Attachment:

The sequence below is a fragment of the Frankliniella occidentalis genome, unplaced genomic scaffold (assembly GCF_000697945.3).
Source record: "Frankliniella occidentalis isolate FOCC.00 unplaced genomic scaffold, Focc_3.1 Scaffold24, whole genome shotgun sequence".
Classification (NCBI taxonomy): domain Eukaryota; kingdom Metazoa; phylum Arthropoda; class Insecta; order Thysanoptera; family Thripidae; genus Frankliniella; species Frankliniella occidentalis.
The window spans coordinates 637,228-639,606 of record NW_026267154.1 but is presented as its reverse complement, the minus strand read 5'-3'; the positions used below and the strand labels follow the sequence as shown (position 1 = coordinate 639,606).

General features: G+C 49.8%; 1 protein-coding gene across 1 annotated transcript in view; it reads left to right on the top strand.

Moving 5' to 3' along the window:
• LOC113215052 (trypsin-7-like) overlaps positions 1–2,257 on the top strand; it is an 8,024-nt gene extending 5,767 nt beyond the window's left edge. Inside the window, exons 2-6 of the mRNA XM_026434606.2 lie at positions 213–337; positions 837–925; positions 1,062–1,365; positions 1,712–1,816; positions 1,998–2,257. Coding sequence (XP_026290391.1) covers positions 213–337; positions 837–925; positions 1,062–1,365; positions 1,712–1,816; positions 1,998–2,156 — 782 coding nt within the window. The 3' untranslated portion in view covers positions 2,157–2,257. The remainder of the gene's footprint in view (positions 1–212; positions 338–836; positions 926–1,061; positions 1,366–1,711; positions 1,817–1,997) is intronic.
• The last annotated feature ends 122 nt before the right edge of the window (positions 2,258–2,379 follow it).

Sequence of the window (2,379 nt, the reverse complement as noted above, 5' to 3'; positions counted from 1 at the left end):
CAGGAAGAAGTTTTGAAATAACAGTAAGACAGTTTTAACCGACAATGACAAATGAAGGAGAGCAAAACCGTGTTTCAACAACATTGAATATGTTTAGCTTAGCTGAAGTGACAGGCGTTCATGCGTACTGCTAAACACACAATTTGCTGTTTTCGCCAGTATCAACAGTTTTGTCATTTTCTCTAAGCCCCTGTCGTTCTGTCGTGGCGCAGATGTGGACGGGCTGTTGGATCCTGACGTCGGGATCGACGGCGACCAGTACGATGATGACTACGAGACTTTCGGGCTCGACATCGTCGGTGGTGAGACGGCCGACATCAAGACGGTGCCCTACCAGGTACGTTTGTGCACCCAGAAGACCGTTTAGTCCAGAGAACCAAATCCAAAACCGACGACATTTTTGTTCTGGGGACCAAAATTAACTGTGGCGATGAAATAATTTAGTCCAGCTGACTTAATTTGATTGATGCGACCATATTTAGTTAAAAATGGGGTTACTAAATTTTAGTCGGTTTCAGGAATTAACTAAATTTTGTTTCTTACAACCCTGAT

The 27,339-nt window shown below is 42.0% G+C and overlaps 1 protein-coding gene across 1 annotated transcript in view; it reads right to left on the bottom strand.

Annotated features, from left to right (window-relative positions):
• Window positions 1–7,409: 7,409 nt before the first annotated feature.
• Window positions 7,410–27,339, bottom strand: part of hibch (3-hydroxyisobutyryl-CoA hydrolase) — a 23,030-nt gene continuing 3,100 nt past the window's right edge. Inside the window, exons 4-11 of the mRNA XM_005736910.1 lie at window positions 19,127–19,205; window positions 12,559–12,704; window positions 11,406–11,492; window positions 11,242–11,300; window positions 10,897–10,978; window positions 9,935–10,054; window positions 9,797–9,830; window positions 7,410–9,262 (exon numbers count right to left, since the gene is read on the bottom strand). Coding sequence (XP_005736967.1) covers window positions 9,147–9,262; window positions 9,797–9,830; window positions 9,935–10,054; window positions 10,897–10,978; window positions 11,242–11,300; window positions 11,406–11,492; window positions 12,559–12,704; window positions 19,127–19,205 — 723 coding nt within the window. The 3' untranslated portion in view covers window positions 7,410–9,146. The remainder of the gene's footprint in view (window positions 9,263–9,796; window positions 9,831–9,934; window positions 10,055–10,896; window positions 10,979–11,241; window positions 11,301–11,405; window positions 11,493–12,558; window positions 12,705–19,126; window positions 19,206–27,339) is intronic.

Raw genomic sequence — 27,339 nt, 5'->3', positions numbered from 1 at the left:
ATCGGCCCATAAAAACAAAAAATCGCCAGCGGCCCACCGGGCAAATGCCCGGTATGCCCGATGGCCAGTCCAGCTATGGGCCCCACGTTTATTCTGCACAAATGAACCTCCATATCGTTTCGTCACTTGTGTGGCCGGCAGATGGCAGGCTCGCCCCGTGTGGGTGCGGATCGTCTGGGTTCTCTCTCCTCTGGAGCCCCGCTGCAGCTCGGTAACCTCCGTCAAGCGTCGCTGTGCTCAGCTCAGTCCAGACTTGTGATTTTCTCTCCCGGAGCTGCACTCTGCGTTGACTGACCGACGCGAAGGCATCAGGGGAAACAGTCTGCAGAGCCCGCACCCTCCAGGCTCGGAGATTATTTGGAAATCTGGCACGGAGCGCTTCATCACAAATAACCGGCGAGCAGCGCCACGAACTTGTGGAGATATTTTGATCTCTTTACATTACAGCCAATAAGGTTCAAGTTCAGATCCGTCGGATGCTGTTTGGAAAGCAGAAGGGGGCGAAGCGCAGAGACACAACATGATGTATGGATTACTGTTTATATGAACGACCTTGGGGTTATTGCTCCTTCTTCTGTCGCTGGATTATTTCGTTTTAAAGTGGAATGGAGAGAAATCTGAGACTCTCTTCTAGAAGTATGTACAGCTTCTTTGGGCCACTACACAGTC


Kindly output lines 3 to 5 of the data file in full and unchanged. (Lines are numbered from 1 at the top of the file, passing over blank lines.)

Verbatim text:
Classification (NCBI taxonomy): domain Eukaryota; kingdom Metazoa; phylum Arthropoda; class Insecta; order Thysanoptera; family Thripidae; genus Frankliniella; species Frankliniella occidentalis.
The window spans coordinates 637,228-639,606 of record NW_026267154.1 but is presented as its reverse complement, the minus strand read 5'-3'; the positions used below and the strand labels follow the sequence as shown (position 1 = coordinate 639,606).

General features: G+C 49.8%; 1 protein-coding gene across 1 annotated transcript in view; it reads left to right on the top strand.